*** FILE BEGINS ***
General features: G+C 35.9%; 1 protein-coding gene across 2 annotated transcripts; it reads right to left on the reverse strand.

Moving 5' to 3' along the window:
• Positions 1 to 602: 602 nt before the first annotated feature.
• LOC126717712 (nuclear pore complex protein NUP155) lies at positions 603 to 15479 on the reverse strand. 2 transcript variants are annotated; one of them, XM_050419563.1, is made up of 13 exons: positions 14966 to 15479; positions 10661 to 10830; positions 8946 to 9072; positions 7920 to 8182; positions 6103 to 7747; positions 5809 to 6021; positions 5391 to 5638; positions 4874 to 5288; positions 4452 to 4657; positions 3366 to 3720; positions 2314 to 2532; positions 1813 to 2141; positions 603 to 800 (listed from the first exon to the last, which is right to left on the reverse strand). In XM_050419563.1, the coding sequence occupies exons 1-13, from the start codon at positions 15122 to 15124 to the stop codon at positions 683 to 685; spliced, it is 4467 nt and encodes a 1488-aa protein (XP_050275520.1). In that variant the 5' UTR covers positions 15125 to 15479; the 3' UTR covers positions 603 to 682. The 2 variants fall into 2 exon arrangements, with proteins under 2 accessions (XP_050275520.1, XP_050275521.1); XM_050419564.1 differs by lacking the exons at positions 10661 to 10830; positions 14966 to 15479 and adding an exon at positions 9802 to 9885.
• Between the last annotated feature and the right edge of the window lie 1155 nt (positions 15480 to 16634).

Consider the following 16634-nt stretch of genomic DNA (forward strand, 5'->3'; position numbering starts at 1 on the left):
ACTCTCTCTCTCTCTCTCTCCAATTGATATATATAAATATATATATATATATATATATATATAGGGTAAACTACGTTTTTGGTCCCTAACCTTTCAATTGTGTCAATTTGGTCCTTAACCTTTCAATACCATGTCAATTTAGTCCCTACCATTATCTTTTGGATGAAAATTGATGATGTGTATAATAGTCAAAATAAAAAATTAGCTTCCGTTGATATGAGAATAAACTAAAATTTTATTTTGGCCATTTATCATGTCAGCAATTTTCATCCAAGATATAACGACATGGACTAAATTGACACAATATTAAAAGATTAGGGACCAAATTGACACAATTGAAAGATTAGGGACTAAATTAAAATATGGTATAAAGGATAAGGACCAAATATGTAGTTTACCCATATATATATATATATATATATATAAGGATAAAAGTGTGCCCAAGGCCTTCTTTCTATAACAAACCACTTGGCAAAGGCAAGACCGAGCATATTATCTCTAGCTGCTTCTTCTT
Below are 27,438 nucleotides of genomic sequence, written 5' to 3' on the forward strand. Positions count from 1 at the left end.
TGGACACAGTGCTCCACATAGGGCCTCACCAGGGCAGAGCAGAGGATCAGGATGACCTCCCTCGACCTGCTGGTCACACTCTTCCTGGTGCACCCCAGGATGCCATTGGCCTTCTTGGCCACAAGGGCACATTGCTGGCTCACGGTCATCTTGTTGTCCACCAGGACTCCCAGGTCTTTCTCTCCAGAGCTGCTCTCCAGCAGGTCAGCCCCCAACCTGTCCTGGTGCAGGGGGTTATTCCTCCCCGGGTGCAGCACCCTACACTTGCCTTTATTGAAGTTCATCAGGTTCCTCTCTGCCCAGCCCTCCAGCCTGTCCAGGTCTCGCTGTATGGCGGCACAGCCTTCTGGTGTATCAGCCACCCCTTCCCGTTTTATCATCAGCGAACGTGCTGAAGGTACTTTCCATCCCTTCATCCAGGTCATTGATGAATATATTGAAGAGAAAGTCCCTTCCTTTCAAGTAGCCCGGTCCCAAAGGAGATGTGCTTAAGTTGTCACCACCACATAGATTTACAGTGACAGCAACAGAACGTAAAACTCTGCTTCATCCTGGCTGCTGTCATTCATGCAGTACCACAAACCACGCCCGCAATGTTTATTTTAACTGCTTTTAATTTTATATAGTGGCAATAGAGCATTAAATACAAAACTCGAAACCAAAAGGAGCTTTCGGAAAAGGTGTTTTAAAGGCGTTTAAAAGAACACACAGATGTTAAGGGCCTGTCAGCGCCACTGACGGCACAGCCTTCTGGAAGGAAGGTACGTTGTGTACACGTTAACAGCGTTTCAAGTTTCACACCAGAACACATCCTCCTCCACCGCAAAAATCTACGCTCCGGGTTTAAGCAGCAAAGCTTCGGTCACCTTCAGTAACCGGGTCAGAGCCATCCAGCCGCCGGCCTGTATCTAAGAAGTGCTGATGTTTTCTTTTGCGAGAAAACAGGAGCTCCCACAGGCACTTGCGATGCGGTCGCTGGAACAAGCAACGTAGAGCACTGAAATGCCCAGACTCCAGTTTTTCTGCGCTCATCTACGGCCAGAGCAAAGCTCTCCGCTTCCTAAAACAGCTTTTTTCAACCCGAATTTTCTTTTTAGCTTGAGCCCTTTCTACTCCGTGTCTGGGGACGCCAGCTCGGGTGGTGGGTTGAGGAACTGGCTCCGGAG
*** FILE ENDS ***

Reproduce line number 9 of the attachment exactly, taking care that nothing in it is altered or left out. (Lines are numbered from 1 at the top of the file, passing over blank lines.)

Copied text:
TGGACACAGTGCTCCACATAGGGCCTCACCAGGGCAGAGCAGAGGATCAGGATGACCTCCCTCGACCTGCTGGTCACACTCTTCCTGGTGCACCCCAGGATGCCATTGGCCTTCTTGGCCACAAGGGCACATTGCTGGCTCACGGTCATCTTGTTGTCCACCAGGACTCCCAGGTCTTTCTCTCCAGAGCTGCTCTCCAGCAGGTCAGCCCCCAACCTGTCCTGGTGCAGGGGGTTATTCCTCCCCGGGTGCAGCACCCTACACTTGCCTTTATTGAAGTTCATCAGGTTCCTCTCTGCCCAGCCCTCCAGCCTGTCCAGGTCTCGCTGTATGGCGGCACAGCCTTCTGGTGTATCAGCCACCCCTTCCCGTTTTATCATCAGCGAACGTGCTGAAGGTACTTTCCATCCCTTCATCCAGGTCATTGATGAATATATTGAAGAGAAAGTCCCTTCCTTTCAAGTAGCCCGGTCCCAAAGGAGATGTGCTTAAGTTGTCACCACCACATAGATTTACAGTGACAGCAACAGAACGTAAAACTCTGCTTCATCCTGGCTGCTGTCATTCATGCAGTACCACAAACCACGCCCGCAATGTTTATTTTAACTGCTTTTAATTTTATATAGTGGCAATAGAGCATTAAATACAAAACTCGAAACCAAAAGGAGCTTTCGGAAAAGGTGTTTTAAAGGCGTTTAAAAGAACACACAGATGTTAAGGGCCTGTCAGCGCCACTGACGGCACAGCCTTCTGGAAGGAAGGTACGTTGTGTACACGTTAACAGCGTTTCAAGTTTCACACCAGAACACATCCTCCTCCACCGCAAAAATCTACGCTCCGGGTTTAAGCAGCAAAGCTTCGGTCACCTTCAGTAACCGGGTCAGAGCCATCCAGCCGCCGGCCTGTATCTAAGAAGTGCTGATGTTTTCTTTTGCGAGAAAACAGGAGCTCCCACAGGCACTTGCGATGCGGTCGCTGGAACAAGCAACGTAGAGCACTGAAATGCCCAGACTCCAGTTTTTCTGCGCTCATCTACGGCCAGAGCAAAGCTCTCCGCTTCCTAAAACAGCTTTTTTCAACCCGAATTTTCTTTTTAGCTTGAGCCCTTTCTACTCCGTGTCTGGGGACGCCAGCTCGGGTGGTGGGTTGAGGAACTGGCTCCGGAG